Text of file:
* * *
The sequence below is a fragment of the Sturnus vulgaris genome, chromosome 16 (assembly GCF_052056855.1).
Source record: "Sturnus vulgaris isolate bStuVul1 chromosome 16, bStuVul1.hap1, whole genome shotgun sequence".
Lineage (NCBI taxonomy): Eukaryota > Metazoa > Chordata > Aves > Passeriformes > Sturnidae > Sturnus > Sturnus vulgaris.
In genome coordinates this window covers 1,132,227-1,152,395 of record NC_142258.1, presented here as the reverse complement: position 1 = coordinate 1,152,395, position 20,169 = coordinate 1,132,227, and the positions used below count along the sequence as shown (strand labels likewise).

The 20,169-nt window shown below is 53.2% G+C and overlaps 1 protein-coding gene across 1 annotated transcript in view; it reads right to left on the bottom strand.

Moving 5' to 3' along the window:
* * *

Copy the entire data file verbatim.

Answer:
The sequence below is a fragment of the Sturnus vulgaris genome, chromosome 16 (assembly GCF_052056855.1).
Source record: "Sturnus vulgaris isolate bStuVul1 chromosome 16, bStuVul1.hap1, whole genome shotgun sequence".
Lineage (NCBI taxonomy): Eukaryota > Metazoa > Chordata > Aves > Passeriformes > Sturnidae > Sturnus > Sturnus vulgaris.
In genome coordinates this window covers 1,132,227-1,152,395 of record NC_142258.1, presented here as the reverse complement: position 1 = coordinate 1,152,395, position 20,169 = coordinate 1,132,227, and the positions used below count along the sequence as shown (strand labels likewise).

The 20,169-nt window shown below is 53.2% G+C and overlaps 1 protein-coding gene across 1 annotated transcript in view; it reads right to left on the bottom strand.

Moving 5' to 3' along the window: